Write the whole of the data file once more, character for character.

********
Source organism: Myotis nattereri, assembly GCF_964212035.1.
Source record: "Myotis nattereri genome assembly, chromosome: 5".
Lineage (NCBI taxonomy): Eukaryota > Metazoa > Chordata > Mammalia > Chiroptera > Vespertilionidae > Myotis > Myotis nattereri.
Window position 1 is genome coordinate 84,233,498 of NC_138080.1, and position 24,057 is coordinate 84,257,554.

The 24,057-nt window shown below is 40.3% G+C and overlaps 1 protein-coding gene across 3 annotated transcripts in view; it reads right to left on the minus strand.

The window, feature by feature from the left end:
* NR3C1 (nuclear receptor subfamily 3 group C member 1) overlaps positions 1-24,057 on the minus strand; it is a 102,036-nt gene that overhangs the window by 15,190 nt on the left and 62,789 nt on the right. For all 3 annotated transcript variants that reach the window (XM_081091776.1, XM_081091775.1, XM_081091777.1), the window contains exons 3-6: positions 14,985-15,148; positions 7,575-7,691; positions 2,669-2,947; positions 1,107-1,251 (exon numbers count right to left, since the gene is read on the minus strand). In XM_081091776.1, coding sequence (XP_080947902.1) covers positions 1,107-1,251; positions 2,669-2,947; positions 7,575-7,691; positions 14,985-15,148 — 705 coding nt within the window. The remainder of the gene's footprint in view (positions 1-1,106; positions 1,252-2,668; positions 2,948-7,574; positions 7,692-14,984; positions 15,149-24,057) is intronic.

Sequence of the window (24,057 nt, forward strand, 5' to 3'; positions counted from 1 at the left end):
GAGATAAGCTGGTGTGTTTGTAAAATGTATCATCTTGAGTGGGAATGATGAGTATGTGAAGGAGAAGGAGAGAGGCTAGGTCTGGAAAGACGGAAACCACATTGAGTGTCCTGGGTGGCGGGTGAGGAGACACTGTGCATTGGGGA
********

Source organism: Myotis nattereri, assembly GCF_964212035.1.
Source record: "Myotis nattereri genome assembly, chromosome: 5".
Lineage (NCBI taxonomy): Eukaryota > Metazoa > Chordata > Mammalia > Chiroptera > Vespertilionidae > Myotis > Myotis nattereri.
Window position 1 is genome coordinate 84,233,498 of NC_138080.1, and position 24,057 is coordinate 84,257,554.

The 24,057-nt window shown below is 40.3% G+C and overlaps 1 protein-coding gene across 3 annotated transcripts in view; it reads right to left on the minus strand.

The window, feature by feature from the left end:
* NR3C1 (nuclear receptor subfamily 3 group C member 1) overlaps positions 1-24,057 on the minus strand; it is a 102,036-nt gene that overhangs the window by 15,190 nt on the left and 62,789 nt on the right. For all 3 annotated transcript variants that reach the window (XM_081091776.1, XM_081091775.1, XM_081091777.1), the window contains exons 3-6: positions 14,985-15,148; positions 7,575-7,691; positions 2,669-2,947; positions 1,107-1,251 (exon numbers count right to left, since the gene is read on the minus strand). In XM_081091776.1, coding sequence (XP_080947902.1) covers positions 1,107-1,251; positions 2,669-2,947; positions 7,575-7,691; positions 14,985-15,148 — 705 coding nt within the window. The remainder of the gene's footprint in view (positions 1-1,106; positions 1,252-2,668; positions 2,948-7,574; positions 7,692-14,984; positions 15,149-24,057) is intronic.

Sequence of the window (24,057 nt, forward strand, 5' to 3'; positions counted from 1 at the left end):
GAGATAAGCTGGTGTGTTTGTAAAATGTATCATCTTGAGTGGGAATGATGAGTATGTGAAGGAGAAGGAGAGAGGCTAGGTCTGGAAAGACGGAAACCACATTGAGTGTCCTGGGTGGCGGGTGAGGAGACACTGTGCATTGGGGA